Study Shows Cholic Acid Replacement Leads to Favorable Outcome in Adulthood for Children with Rare Genetic Liver Diseases

October 30, 2018

Rare Daily Staff

While oral cholic acid replacement therapy has been shown to be an effective treatment for children with primary bile acid synthesis disorders due to single enzyme defects, to date no study had shown the effects of this therapy when these children reached adulthood.

Individuals with these rare disorders lack the enzymes needed to synthesize cholic acid, a primary bile acid normally produced in the liver from cholesterol. The absence of cholic acid in these patients leads to reduced bile flow, accumulation of potentially toxic bile acid intermediates in the liver (cholestasis), and malabsorption of fats and fat-soluble vitamins in the diet. If untreated, patients fail to grow and can develop life-threatening liver injury.

A recent study published in Orphanet Journal of Rare Diseases found that oral cholic acid replacement therapy for children with these rare and severe genetic liver defects allows them to reach adulthood in good health without the need for liver transplantation.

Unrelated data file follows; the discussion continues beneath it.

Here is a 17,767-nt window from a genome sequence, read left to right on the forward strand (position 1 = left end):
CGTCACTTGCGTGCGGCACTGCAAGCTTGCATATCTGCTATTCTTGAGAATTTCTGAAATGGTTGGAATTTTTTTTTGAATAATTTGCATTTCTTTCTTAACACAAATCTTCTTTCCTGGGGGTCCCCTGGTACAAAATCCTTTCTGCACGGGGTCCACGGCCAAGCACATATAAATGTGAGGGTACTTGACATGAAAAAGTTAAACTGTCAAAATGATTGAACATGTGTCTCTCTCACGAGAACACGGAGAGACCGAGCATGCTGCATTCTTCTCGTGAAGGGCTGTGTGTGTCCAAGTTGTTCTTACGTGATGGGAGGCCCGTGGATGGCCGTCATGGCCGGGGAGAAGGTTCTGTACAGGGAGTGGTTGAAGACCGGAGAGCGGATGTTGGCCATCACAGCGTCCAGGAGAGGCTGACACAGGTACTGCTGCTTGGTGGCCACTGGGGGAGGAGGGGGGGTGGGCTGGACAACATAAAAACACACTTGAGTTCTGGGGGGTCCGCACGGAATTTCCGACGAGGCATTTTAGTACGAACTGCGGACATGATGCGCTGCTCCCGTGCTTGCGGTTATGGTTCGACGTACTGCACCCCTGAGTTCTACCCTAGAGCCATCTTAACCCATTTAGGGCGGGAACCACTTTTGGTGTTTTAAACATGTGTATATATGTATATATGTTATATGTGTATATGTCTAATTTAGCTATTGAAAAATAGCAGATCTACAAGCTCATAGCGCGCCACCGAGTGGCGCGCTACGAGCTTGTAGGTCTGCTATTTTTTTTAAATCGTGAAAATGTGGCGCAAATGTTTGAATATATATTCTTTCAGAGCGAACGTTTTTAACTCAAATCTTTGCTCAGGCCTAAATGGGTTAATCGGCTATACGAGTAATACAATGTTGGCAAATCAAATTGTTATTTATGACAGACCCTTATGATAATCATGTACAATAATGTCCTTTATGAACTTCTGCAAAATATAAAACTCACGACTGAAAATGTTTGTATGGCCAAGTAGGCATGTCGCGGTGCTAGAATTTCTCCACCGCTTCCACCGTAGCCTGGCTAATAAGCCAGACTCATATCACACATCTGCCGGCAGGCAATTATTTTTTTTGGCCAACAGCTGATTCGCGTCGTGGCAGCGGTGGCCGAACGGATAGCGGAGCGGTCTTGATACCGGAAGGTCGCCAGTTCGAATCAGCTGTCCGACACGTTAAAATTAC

The study evaluated the long-term effectiveness and safety of cholic acid replacement therapy, which has been used in the United States and Europe for the past 20 years. Fifteen patients with 3β-HSD and Δ4–3-oxo-R deficiencies who were initially treated between 1993 and 2007 were examined.

The 15 children with a genetic defect in primary bile acid synthesis received oral cholic acid treatment for a median period of 21.4 years. With cholic acid therapy, the long-term outcome and the biochemical control of the patients were excellent. All patients are alive with their native liver, with normal findings on physical examination, except for hypo/areflexia in four patients being the irreversible consequence of prolonged vitamin E deficiency before disease diagnosis. Also, all patients had normal serum liver biochemistry tests and the excretion of the atypical metabolites of bile acids remained low or traces in amount, signaling good metabolic control of the primary bile acid synthesis defects with the therapy.

The primary authors of the study, Emmanuel Gonzales, a liver transplantation specialist at the Hôpitaux Universitaires Paris-Sud, and Lorenza Matarazzo, Department of Medicine, Surgery and Health Sciences at the University of Trieste, concluded that oral cholic acid replacement therapy is a safe and effective long-term treatment of the most common primary bile acid synthesis defects and allows affected children to reach adulthood in good health condition without the need for a liver transplantation.

October 30, 2018

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